In the Rocky Mountains, Köppen fell ill with a fever. He was lying in the back seat in a semi-fainting state when the car caught on a rail at a railway crossing. According to the canons of the genre, at this moment, an approaching train appeared in the distance. As the lieutenant told later, they managed to push the car off the embankment literally at the last moment.
Another week of travel, and two connecting rods broke off on the Protos. I didn't have any spare ones with me. Then Köppen obtained permission to take the agonizing machine to the Pacific Ocean by train.
By then, the Thomas Flyer had reached San Francisco. The Americans covered 4 thousand kilometers in 41 days. Only two carriages were in pursuit of them. In addition to the "Protos", the Italian"Zust" aspired to fame and a thousand dollars.
The organizers, meanwhile, continued to throw out laps. They granted amnesty to Alaska and the Bering Strait, returning to the original route. Actually, for the sake of crossing the strait in cars, the race was decided to be held in the winter. The Americans took the salute, and they were steamed to Seattle, and then to the city of Valdiz, near Anchorage. Schuster and Roberts went deep into the tundra, but soon telegraphed: Alaska is impassable. The crew was returned to Seattle by the same steamer.
While the court and the case, the Americans caught up with competitors. It turned out quite unfair, and the management gave the victims a bonus in the form of 15 days, for which they can fall behind the leader of the race and still win it. In addition, the Germans were awarded a 15-day fine for the fact that they could not get to San Francisco without assistance.
On May 22, all three crews were taken by ship to Vladivostok, from where they once again set off on an adventure. There was a change in Köppen's team. Kaspar Neuberger, a Benz mechanic, arrived from Germany, a man who, it was said, could turn over an engine with his eyes closed. "Protos" took off from the spot, hoping to catch up with the 30-day gap from the main competitor. "Zust" disappeared from the rearview mirrors back in Manchuria, "Thomas Flyer" was kept close for a long time.
The Asian part of the way was much easier. It is understandable, in the summer it is much more pleasant to go. However, the voyage could not be called an easy walk. "We had a lot of trouble on the road," recalled Antonio Scarfoglio, a member of the Italian crew. "Chinese bandits, Manchu tigers, disease, famine. In the forests, mosquitoes the size of locusts overwhelmed us, and in the Volga steppes, we were covered with torrential rains, and the roads turned into mush."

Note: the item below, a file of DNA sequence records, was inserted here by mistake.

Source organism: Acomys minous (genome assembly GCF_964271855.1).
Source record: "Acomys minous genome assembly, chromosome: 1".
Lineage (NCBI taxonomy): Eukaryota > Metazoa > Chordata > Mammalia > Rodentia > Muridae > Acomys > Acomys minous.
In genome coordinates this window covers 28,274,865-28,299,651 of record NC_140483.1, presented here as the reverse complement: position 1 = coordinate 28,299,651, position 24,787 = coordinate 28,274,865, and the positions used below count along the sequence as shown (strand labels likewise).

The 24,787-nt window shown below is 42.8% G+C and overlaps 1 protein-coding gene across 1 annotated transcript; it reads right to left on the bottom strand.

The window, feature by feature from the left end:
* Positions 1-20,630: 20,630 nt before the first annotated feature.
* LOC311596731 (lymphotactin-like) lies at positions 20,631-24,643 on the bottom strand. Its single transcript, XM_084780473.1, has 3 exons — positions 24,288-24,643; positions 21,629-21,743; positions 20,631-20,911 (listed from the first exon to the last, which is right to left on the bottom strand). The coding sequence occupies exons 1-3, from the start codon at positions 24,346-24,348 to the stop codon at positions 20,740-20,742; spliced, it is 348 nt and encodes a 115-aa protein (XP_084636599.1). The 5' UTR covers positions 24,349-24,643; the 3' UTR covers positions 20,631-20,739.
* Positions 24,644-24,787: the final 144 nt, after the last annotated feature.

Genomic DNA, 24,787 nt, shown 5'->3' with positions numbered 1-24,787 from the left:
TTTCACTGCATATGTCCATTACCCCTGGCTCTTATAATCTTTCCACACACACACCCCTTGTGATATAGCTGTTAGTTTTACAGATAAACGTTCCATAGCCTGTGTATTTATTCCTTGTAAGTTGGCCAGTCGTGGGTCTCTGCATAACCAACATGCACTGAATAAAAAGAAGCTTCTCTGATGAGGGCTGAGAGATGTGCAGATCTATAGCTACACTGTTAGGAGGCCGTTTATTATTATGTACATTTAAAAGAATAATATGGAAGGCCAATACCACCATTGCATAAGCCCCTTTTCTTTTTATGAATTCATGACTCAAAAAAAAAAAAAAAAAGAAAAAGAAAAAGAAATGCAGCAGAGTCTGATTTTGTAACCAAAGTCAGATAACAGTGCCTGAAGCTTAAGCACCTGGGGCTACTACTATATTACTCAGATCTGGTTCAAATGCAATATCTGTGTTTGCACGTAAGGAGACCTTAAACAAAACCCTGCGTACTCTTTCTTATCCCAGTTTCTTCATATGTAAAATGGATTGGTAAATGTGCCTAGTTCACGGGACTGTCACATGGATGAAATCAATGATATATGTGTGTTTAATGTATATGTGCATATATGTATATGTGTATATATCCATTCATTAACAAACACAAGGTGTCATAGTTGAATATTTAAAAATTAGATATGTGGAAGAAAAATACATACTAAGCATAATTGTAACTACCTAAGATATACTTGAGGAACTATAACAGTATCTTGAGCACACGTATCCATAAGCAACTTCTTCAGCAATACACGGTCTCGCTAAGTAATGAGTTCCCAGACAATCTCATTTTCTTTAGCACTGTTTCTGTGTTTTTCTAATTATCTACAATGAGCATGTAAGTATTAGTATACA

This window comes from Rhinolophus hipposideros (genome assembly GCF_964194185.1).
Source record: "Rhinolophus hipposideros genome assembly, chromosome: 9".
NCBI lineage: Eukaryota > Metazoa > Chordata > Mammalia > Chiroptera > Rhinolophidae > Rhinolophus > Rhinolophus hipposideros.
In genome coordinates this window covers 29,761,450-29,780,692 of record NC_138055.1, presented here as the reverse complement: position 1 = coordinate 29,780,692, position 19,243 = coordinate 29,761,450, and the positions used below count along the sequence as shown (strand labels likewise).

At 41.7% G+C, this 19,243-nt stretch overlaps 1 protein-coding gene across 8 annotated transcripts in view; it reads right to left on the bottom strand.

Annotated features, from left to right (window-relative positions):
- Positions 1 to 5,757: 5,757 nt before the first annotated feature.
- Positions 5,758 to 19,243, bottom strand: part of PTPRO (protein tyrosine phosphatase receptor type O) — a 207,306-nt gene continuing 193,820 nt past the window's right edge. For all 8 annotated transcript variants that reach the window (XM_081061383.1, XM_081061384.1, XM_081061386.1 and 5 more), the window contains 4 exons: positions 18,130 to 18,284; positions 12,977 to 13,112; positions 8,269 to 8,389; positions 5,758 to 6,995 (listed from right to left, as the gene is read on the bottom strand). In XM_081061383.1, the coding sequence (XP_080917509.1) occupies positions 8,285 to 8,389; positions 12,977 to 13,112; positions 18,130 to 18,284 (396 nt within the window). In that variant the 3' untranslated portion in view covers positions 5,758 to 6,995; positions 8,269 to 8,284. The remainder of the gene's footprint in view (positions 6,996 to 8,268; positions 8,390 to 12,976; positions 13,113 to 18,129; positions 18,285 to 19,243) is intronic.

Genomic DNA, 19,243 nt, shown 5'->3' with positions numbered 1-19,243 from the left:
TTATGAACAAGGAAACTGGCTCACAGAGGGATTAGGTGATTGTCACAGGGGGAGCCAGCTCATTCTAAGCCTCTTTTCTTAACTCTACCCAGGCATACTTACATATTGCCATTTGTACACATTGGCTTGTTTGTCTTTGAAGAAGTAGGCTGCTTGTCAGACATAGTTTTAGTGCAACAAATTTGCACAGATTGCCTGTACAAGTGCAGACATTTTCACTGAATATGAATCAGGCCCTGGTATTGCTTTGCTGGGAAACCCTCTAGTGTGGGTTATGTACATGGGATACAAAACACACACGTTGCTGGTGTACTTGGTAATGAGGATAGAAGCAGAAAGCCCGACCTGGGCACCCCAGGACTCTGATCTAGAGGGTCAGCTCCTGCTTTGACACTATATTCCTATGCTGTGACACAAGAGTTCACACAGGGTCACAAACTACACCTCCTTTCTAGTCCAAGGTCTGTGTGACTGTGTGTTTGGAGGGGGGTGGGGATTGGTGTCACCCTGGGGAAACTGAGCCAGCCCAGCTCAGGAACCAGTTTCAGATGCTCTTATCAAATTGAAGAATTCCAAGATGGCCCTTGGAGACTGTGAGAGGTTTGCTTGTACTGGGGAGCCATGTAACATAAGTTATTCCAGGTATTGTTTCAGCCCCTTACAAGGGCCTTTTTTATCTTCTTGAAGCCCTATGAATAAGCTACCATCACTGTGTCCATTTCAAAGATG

The Protos flew ahead with all sail, while the Americans ' luck ran out. Until Omsk, they could not solve the problem with the transmission, and at Lake Baikal they were late for the ferry, which took quite a long time. Keppel and company broke away and, like the crew of the Wildebeest from the immortal novel by Ilf and Petrov, collected all the cream on the way. In Chita, the Germans received a substantial cash prize from the administration of the Trans-Siberian Railway, left Yekaterinburg sprinkled with flowers, and stopped in St. Petersburg, where they were awarded an audience with Emperor Nicholas II.
On July 24, the Protos entered Berlin in triumph, and two days later, at six o'clock in the afternoon, it rolled up to the offices of the newspaper Le Matin on the Grand Boulevards in Paris. The Germans were not so warmly received by the Parisians, but the travelers did not particularly care. They prayed that the Americans would get bogged down somewhere and not arrive for at least a month.
However, the Thomas Flyer arrived at the rendezvous point four days later, buzzing wildly. George Schuster, the only member of the star-spangled crew who made it all the way from New York to Paris, has forever written his name in the history of motorsport. In a car that was no more than a cart with an engine compared to current vehicles, he covered 21,470 kilometers in 169 days.
Since then, many brave men and women have saddled the iron horse, going on risky journeys. But you can't beat Schuster. All you can count on is to get in line with him.